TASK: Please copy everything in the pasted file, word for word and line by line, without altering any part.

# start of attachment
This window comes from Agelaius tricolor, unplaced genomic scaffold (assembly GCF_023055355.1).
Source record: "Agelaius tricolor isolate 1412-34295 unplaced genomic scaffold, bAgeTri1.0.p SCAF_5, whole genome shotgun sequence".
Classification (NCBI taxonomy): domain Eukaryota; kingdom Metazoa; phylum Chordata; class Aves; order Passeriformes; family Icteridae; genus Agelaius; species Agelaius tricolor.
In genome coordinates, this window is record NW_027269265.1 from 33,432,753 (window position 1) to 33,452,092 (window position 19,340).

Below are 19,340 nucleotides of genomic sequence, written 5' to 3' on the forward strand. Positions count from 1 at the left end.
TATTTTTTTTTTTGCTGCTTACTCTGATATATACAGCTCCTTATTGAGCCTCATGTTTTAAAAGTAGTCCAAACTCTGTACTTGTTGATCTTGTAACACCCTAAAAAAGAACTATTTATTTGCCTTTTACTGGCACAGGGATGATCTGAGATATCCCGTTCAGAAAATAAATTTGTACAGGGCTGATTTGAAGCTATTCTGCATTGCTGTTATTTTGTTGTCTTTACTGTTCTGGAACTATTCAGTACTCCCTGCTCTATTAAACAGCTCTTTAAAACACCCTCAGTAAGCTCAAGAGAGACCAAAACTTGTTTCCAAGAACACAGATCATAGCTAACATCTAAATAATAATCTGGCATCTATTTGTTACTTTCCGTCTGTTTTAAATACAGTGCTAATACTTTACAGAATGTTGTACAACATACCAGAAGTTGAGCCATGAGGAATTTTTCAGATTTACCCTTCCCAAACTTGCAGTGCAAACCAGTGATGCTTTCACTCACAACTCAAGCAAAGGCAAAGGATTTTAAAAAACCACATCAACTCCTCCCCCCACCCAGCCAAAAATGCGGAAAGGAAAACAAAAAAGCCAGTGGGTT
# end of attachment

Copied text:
This window comes from Agelaius tricolor, unplaced genomic scaffold (assembly GCF_023055355.1).
Source record: "Agelaius tricolor isolate 1412-34295 unplaced genomic scaffold, bAgeTri1.0.p SCAF_5, whole genome shotgun sequence".
Classification (NCBI taxonomy): domain Eukaryota; kingdom Metazoa; phylum Chordata; class Aves; order Passeriformes; family Icteridae; genus Agelaius; species Agelaius tricolor.
In genome coordinates, this window is record NW_027269265.1 from 33,432,753 (window position 1) to 33,452,092 (window position 19,340).

Below are 19,340 nucleotides of genomic sequence, written 5' to 3' on the forward strand. Positions count from 1 at the left end.
TATTTTTTTTTTTGCTGCTTACTCTGATATATACAGCTCCTTATTGAGCCTCATGTTTTAAAAGTAGTCCAAACTCTGTACTTGTTGATCTTGTAACACCCTAAAAAAGAACTATTTATTTGCCTTTTACTGGCACAGGGATGATCTGAGATATCCCGTTCAGAAAATAAATTTGTACAGGGCTGATTTGAAGCTATTCTGCATTGCTGTTATTTTGTTGTCTTTACTGTTCTGGAACTATTCAGTACTCCCTGCTCTATTAAACAGCTCTTTAAAACACCCTCAGTAAGCTCAAGAGAGACCAAAACTTGTTTCCAAGAACACAGATCATAGCTAACATCTAAATAATAATCTGGCATCTATTTGTTACTTTCCGTCTGTTTTAAATACAGTGCTAATACTTTACAGAATGTTGTACAACATACCAGAAGTTGAGCCATGAGGAATTTTTCAGATTTACCCTTCCCAAACTTGCAGTGCAAACCAGTGATGCTTTCACTCACAACTCAAGCAAAGGCAAAGGATTTTAAAAAACCACATCAACTCCTCCCCCCACCCAGCCAAAAATGCGGAAAGGAAAACAAAAAAGCCAGTGGGTT